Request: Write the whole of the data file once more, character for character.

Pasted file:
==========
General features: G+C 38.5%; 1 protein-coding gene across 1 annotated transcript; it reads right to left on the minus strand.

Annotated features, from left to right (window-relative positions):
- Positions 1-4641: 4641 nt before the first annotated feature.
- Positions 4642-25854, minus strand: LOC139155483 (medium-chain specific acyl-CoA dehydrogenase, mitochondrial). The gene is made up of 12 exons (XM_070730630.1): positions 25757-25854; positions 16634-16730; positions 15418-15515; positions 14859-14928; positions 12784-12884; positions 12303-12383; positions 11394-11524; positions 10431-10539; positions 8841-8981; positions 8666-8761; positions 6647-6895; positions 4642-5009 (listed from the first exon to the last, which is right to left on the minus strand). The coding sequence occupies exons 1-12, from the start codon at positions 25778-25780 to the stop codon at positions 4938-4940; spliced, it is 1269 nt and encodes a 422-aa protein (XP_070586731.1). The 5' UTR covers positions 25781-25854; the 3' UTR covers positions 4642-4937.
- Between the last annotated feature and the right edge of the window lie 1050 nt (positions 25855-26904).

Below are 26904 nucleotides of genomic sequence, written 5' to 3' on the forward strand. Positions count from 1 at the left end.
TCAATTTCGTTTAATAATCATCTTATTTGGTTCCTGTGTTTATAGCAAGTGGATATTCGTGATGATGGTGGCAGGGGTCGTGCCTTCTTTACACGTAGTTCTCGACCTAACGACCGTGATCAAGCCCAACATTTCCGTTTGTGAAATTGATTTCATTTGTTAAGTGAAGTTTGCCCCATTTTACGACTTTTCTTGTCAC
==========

General features: G+C 38.5%; 1 protein-coding gene across 1 annotated transcript; it reads right to left on the minus strand.

Annotated features, from left to right (window-relative positions):
- Positions 1-4641: 4641 nt before the first annotated feature.
- Positions 4642-25854, minus strand: LOC139155483 (medium-chain specific acyl-CoA dehydrogenase, mitochondrial). The gene is made up of 12 exons (XM_070730630.1): positions 25757-25854; positions 16634-16730; positions 15418-15515; positions 14859-14928; positions 12784-12884; positions 12303-12383; positions 11394-11524; positions 10431-10539; positions 8841-8981; positions 8666-8761; positions 6647-6895; positions 4642-5009 (listed from the first exon to the last, which is right to left on the minus strand). The coding sequence occupies exons 1-12, from the start codon at positions 25778-25780 to the stop codon at positions 4938-4940; spliced, it is 1269 nt and encodes a 422-aa protein (XP_070586731.1). The 5' UTR covers positions 25781-25854; the 3' UTR covers positions 4642-4937.
- Between the last annotated feature and the right edge of the window lie 1050 nt (positions 25855-26904).

Below are 26904 nucleotides of genomic sequence, written 5' to 3' on the forward strand. Positions count from 1 at the left end.
TCAATTTCGTTTAATAATCATCTTATTTGGTTCCTGTGTTTATAGCAAGTGGATATTCGTGATGATGGTGGCAGGGGTCGTGCCTTCTTTACACGTAGTTCTCGACCTAACGACCGTGATCAAGCCCAACATTTCCGTTTGTGAAATTGATTTCATTTGTTAAGTGAAGTTTGCCCCATTTTACGACTTTTCTTGTCAC